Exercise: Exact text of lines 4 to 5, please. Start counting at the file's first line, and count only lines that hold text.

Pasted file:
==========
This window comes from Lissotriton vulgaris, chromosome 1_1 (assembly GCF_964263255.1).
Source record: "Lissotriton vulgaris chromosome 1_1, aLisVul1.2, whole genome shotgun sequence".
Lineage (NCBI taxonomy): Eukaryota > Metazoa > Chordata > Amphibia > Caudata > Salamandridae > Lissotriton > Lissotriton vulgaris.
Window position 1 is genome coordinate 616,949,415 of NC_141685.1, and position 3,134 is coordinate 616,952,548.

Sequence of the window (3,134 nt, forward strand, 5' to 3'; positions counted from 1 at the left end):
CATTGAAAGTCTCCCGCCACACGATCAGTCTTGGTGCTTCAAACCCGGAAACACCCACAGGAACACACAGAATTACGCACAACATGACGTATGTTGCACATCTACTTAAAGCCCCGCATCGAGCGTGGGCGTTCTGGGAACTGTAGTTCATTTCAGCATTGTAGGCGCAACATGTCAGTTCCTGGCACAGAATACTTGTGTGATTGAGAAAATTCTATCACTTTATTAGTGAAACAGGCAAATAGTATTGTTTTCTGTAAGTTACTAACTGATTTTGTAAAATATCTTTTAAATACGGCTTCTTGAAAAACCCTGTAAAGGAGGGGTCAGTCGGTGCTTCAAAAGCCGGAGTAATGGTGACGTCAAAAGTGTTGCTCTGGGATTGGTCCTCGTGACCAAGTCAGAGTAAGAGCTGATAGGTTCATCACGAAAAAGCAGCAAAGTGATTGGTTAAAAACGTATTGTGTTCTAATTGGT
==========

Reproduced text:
Window position 1 is genome coordinate 616,949,415 of NC_141685.1, and position 3,134 is coordinate 616,952,548.

Sequence of the window (3,134 nt, forward strand, 5' to 3'; positions counted from 1 at the left end):